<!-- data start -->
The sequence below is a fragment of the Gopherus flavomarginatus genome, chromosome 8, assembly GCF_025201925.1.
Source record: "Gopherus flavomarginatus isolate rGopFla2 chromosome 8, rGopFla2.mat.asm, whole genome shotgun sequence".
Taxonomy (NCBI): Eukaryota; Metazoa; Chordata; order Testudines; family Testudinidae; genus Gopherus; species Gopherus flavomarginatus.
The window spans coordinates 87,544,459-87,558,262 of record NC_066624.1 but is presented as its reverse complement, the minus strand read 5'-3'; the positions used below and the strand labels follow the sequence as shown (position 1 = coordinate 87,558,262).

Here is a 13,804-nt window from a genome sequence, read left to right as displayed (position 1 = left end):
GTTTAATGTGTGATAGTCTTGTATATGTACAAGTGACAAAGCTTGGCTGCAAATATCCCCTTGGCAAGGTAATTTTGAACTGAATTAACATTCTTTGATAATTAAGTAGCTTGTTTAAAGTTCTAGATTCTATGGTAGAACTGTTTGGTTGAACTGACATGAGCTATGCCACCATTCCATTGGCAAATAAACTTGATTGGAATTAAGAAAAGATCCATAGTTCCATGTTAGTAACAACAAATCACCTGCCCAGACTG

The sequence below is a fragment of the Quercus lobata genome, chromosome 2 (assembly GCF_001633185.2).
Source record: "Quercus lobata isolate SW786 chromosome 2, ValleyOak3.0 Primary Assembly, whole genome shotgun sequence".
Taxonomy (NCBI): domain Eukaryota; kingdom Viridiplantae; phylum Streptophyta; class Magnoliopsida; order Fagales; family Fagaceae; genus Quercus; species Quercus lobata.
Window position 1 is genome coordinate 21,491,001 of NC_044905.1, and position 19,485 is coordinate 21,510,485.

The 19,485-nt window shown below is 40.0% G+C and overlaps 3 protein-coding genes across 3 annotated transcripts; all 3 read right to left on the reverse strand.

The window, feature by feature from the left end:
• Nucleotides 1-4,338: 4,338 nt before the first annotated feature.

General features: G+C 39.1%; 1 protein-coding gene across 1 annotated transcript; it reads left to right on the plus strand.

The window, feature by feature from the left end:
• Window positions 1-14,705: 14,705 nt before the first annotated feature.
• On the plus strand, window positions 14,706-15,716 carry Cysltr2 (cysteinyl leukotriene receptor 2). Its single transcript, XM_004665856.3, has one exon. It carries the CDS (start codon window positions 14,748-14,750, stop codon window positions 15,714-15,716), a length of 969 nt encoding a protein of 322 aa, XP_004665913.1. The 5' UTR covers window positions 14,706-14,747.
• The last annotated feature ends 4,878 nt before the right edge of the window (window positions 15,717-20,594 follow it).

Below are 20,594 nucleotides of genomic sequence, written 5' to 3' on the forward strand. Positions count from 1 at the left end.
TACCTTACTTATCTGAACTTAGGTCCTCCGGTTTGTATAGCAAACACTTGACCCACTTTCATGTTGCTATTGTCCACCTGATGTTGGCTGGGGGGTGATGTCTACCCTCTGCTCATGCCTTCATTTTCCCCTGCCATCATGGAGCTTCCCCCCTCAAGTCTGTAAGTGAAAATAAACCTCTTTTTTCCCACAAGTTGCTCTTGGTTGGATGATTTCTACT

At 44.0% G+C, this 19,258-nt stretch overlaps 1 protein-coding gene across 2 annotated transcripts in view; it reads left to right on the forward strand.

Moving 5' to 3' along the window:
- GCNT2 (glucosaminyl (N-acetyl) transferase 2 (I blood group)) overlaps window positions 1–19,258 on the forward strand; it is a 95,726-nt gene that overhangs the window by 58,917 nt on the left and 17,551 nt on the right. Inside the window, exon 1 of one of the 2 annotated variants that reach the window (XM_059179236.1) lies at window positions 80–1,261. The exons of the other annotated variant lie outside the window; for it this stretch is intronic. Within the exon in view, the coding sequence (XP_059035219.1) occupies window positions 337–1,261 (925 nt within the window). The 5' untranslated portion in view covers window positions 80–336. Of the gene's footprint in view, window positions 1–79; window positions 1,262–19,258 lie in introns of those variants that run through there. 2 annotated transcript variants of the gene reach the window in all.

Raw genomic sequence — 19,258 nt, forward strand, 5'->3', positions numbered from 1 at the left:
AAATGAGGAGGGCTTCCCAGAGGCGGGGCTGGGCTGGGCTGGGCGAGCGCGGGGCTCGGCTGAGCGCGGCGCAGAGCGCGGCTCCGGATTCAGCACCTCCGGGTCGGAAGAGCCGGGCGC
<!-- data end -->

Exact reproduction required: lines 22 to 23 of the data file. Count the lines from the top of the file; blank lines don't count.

Moving 5' to 3' along the window:
- GCNT2 (glucosaminyl (N-acetyl) transferase 2 (I blood group)) overlaps window positions 1–19,258 on the forward strand; it is a 95,726-nt gene that overhangs the window by 58,917 nt on the left and 17,551 nt on the right. Inside the window, exon 1 of one of the 2 annotated variants that reach the window (XM_059179236.1) lies at window positions 80–1,261. The exons of the other annotated variant lie outside the window; for it this stretch is intronic. Within the exon in view, the coding sequence (XP_059035219.1) occupies window positions 337–1,261 (925 nt within the window). The 5' untranslated portion in view covers window positions 80–336. Of the gene's footprint in view, window positions 1–79; window positions 1,262–19,258 lie in introns of those variants that run through there. 2 annotated transcript variants of the gene reach the window in all.